Pioneers in the fields of electricity and magnetism such as Faraday, Ampere and Maxwell proved both empirically and mathematically that the current running through a conductor can be quantified by measuring the magnetic field it generates.
A magnetic sensor may be used to detect current because the magnitude and direction of the magnetic field are determined by the magnitude and the direction of the current through the conductor, as well as by the distance between the conductor and the magnetic sensor used to measure the field.
Applying Ampere’s Law
Simply stated, Ampere’s Law relates the electric current passing through a conductor to the magnetic field produced around it. If the conductor is circular, then a circular magnetic field of equal magnitude may be found around the conductor. Figure 1 illustrates this concept. Imagine that there is a current, I, flowing through a conductor which is coming out of the page. If we add up the magnetic field along the blue circular path of radius, r, around the conductor, this should equal the field created by the current flowing through the conductor.
Ampere’s Law provides a quick, simple calculation of the magnetic field strength, which is proportional to the current passing through the conductor, and inversely proportional to the distance from the conductor. It is expressed by the following equation:
B = flux of the magnetic field (T),
I = current through the conductor (A),
R = distance from the centre of the conductor to the sensing point (m) and
μ0 = permeability of free space (T*m/A)
Since a magnetic field is a vector quantity, both the magnitude and the direction of the magnetic field must be known in order to fully characterise it. The direction can be calculated mathematically. But the right-hand-rule also works, as shown in Figure 2.
To see how this quantification of field strength can be used to measure current, consider a graphical representation of magnetic field strength as a function of distance (R in Ampere’s Law).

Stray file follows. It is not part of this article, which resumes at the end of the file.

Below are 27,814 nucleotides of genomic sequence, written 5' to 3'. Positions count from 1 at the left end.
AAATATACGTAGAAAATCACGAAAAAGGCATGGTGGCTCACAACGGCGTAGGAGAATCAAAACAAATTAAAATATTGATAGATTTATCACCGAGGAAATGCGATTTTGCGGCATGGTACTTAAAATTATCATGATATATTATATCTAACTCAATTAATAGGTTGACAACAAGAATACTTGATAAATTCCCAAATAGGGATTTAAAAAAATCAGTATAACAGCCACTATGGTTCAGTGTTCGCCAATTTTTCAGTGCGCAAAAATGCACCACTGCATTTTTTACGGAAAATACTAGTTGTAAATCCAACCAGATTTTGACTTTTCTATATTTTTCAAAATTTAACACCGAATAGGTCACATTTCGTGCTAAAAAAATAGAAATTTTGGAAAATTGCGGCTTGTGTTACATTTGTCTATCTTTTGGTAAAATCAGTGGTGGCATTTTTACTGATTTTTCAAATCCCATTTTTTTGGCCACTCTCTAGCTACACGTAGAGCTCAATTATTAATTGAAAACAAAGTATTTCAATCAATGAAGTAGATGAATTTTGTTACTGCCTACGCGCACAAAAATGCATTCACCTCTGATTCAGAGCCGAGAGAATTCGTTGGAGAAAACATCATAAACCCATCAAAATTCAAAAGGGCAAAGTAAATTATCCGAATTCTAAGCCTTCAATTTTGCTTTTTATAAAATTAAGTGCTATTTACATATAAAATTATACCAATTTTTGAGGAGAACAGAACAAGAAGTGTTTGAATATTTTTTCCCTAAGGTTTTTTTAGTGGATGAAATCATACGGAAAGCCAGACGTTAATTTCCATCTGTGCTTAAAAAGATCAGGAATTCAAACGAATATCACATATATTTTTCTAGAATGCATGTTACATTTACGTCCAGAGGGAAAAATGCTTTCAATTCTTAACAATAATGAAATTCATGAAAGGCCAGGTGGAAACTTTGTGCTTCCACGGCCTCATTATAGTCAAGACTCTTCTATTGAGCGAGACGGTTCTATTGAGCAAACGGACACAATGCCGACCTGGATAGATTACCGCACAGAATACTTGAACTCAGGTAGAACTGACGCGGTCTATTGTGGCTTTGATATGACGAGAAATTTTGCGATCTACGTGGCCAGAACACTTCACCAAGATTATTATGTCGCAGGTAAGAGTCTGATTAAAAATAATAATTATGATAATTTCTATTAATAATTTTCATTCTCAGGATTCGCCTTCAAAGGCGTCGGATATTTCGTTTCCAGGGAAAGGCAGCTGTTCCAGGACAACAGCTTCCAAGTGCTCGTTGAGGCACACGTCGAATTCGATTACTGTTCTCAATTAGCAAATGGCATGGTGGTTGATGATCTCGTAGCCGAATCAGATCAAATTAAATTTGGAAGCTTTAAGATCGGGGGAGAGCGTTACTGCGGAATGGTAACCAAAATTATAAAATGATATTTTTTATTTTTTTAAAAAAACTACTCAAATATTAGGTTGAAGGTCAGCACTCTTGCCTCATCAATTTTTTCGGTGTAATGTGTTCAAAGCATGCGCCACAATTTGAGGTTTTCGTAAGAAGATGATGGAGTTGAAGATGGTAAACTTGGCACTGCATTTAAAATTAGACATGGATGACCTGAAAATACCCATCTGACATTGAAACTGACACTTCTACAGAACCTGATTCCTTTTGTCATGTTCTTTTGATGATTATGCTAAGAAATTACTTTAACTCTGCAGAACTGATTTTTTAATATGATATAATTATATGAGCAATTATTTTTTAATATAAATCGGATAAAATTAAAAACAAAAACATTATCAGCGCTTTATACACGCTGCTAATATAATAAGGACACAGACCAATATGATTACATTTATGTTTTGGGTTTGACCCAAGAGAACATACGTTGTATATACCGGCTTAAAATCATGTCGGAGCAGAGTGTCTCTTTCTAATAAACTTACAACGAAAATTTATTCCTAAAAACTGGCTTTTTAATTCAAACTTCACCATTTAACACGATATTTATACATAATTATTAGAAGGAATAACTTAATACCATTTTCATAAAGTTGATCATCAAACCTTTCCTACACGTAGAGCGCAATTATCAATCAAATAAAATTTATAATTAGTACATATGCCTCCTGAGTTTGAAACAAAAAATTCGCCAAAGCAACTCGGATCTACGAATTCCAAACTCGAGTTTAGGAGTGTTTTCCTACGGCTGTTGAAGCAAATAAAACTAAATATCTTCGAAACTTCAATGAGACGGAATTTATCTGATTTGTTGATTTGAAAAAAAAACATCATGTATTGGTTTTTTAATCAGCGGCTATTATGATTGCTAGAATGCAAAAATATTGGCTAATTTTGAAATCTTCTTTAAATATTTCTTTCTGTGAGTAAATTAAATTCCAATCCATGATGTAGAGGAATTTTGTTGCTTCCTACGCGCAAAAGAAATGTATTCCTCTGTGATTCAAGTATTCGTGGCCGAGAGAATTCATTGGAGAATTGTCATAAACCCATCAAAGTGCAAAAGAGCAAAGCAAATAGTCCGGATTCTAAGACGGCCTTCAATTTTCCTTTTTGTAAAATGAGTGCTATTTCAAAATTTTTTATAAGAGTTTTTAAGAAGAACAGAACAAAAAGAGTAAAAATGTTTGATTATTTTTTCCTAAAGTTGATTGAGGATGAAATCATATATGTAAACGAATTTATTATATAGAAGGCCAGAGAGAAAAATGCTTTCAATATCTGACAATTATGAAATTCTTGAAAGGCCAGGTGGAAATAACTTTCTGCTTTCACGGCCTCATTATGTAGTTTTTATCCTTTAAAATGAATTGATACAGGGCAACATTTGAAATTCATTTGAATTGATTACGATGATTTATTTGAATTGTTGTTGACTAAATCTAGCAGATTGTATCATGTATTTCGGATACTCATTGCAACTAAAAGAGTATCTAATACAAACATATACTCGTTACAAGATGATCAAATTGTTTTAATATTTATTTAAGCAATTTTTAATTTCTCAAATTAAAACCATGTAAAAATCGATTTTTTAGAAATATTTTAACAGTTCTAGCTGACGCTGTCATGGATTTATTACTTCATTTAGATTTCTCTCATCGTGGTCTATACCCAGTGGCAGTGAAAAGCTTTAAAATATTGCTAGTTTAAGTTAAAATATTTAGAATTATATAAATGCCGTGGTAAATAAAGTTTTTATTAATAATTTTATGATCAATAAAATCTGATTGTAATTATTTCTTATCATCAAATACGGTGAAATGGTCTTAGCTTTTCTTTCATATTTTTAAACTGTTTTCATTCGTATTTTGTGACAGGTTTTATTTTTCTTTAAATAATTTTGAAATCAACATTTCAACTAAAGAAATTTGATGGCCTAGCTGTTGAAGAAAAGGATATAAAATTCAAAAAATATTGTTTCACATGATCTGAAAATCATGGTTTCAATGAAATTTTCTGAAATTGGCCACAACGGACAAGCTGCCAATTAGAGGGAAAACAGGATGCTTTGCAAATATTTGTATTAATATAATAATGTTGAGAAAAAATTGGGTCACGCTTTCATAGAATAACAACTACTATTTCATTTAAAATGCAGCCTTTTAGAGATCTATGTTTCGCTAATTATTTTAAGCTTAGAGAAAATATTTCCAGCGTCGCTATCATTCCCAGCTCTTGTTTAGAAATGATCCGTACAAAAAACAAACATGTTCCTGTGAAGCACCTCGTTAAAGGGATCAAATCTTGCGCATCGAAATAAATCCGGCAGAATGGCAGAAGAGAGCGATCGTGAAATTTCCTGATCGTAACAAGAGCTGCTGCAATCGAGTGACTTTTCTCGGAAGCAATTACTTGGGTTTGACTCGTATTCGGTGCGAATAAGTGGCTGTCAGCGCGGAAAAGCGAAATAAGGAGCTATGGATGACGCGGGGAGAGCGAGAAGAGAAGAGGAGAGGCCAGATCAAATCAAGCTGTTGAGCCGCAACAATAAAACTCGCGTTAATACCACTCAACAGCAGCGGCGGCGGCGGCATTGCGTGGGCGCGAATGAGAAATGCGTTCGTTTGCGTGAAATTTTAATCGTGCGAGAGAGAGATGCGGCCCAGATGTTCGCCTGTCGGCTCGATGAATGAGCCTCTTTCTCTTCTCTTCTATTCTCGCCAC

Figure 3 plots the effects of changing the distance from the centre of the conductor on the magnitude of the magnetic field in the air when the conductor is carrying 10A. Notice how the B field value declines quickly as the distance increases.
This same effect can be shown in a practical application example: a four-layer PCB with a board stack-up as shown in Figure 4. The sensor is mounted on the top layer of the PCB and the current-carrying conductor which is generating the magnetic field may be mounted on the bottom layer, or on either of the two inner layers.
Table 1 shows the calculated value of B, the magnetic field magnitude, as seen by the sensor when the current-carrying trace is mounted on each of the three layers.
Table 1: how field strength measured by a magnetic sensor varies with distance from the conductor
All the examples shown here are given for a single fixed current value, 10A. In practice, the current measured by a Crocus magnetic sensor may vary from as little as a few mA up to several hundred Amperes. The impact of changing the value of the current is shown in Figure 5 for currents ranging from -50A to +50A. It is clear that that the higher the current, the greater the distance between the sensor and conductor for the same value of magnetic field strength.
This application note shows the correlation between the current and the magnetic field created by the current. In order to successfully measure different levels of current, the designer must take into account several factors including the physical characteristics of the measurement set-up as well as the dynamic range of the current to be measured.
The concepts and examples in this application note are applicable to all of the following Crocus magnetic sensors: CTSR218C-IQ2, CTSR215C-IQ2, CTSR222C-IQ2, CTSR218C-IS4, CTSR215C-IS4, and CTSR222C-IS4.